General health and screening tests including stool testing for blood and infection, complete blood count (CBC), blood clotting tests, blood culture, urinalysis, blood glucose (sugar) test, electrolyte tests, liver and kidney function tests, and blood pressure screening
Imaging tests including X-rays, ultrasounds, computed tomography (CT) scans, and magnetic resonance imaging (MRI)
Physical exam and medical history to determine if your child is physically ready, at the right stage of development, and healthy enough for surgery
What procedures and treatments does a pediatric surgeon perform or order?
Pediatric surgeons perform many procedures and treatments to manage a child’s health. A pediatric surgeon will perform minimally invasive techniques, including laparoscopic surgery and robot-assisted surgery, when appropriate and if they are available at the hospital or surgery center where the surgeon practices. Common surgical procedures include:
Bariatric surgery to help obese adolescents lose weight and reduce their risks of serious complications of obesity such as type 2 diabetes
Congenital surgery to correct birth defects
Oncology surgery to remove cancer and noncancerous growths or tumors
Organ transplant including liver, kidney, pancreas, and small bowel transplant
Trauma surgery including the surgical treatment of injuries from falls, sports, car accidents, burns, and child abuse
Pediatric surgeon training and certification
A surgeon may practice pediatric surgery without becoming board certified in the specialty of pediatric surgery. However, education, training, experience and certification are key elements in establishing a doctor’s level of competence. Board certification in pediatric surgery verifies that a doctor has completed residency training in the pediatric surgery and has passed competency examinations.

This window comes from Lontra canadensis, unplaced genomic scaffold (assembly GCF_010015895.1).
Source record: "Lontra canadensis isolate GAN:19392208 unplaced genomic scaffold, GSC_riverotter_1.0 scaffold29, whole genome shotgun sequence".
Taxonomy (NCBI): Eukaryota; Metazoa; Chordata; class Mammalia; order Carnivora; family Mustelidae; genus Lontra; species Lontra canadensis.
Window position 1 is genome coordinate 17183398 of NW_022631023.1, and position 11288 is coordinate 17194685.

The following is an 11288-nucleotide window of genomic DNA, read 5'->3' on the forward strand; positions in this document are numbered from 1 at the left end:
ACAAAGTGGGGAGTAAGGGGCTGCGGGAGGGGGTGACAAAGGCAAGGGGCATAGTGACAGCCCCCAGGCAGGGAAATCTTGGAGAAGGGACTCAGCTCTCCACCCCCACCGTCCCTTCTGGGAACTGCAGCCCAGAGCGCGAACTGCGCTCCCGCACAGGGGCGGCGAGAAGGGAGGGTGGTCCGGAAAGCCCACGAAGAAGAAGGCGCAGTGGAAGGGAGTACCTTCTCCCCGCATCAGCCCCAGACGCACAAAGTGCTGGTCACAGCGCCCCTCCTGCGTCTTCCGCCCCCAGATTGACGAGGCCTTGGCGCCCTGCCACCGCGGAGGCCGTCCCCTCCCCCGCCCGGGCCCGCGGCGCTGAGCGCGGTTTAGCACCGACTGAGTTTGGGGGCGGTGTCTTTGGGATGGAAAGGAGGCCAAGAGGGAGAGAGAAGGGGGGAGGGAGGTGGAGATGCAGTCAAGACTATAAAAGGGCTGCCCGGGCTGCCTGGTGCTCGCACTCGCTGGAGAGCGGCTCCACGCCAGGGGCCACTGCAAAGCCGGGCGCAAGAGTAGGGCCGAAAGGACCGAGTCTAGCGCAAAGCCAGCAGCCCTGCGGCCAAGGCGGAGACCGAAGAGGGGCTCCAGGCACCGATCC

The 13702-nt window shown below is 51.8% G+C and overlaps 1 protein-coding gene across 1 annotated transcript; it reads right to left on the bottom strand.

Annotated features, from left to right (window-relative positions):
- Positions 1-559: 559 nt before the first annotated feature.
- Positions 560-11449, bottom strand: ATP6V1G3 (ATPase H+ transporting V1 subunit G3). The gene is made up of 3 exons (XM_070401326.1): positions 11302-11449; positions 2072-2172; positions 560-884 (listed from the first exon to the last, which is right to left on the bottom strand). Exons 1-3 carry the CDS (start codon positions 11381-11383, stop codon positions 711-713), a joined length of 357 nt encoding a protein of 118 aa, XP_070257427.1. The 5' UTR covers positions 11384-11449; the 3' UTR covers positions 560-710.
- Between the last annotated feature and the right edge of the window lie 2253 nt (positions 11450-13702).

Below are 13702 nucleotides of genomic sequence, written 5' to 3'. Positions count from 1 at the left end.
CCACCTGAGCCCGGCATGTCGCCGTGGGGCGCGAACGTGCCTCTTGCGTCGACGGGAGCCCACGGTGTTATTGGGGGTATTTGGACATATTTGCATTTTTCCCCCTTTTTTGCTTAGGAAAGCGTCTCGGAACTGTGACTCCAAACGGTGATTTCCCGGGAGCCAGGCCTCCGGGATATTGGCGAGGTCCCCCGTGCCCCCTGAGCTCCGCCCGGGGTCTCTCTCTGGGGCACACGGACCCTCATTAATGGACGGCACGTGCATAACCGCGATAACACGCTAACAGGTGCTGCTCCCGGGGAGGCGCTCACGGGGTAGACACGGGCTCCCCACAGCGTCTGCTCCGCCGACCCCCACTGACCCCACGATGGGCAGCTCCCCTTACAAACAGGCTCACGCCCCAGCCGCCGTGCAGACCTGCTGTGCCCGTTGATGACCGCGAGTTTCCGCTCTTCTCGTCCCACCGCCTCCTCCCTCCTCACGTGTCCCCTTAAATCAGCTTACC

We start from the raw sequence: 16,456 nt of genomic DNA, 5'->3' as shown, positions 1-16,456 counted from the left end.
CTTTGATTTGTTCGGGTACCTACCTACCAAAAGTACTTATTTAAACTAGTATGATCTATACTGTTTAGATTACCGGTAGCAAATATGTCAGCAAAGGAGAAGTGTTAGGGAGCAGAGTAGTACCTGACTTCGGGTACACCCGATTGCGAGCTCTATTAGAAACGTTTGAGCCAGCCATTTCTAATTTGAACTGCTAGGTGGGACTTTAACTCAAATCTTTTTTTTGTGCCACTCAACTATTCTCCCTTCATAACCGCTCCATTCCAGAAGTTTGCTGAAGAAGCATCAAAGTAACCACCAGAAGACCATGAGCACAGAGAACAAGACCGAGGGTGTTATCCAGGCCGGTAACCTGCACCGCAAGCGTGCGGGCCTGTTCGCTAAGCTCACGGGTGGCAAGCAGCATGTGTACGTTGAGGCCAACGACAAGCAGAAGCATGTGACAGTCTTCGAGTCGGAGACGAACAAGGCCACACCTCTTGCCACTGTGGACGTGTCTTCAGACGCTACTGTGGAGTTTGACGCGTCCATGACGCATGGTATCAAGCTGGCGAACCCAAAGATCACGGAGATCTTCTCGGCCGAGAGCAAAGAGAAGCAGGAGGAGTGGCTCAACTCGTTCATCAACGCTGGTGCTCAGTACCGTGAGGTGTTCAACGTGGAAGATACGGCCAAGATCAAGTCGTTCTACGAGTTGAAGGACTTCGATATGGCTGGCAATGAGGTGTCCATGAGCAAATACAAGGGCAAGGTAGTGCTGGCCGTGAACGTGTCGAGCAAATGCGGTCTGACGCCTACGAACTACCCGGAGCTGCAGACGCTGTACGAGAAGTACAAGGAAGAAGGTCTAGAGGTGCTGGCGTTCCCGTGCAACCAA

A board-certified pediatric surgeon has:
Graduated from medical school or a college of osteopathic medicine, earning an MD or DO degree
Completed five years of surgical residency training and earned certification as a general surgeon from the American Board of Surgery
Completed two years of specialized fellowship training in pediatric surgery
Passed subspecialty certification exams that validate the doctor’s specialized knowledge and skills in pediatric surgery
To maintain board certification in pediatric surgery, a doctor must participate in the American Board of Surgery's Maintenance of Certification program.
The American Board of Surgery does not formally recognize any subspecialties of pediatric surgery. However, there are pediatric surgeons who are leaders in their field or in treating a specific type of condition, such as congenital disorders and birth defects.
Other board-certified specialists, such as general surgeons, pediatric urologists, and congenital cardiac surgeons, also treat children who need surgery. Talk to your doctor about the best kind of specialist for your child and ask for a referral to a well-respected doctor. When considering a pediatric surgeon, ask for details about his or her training and experience.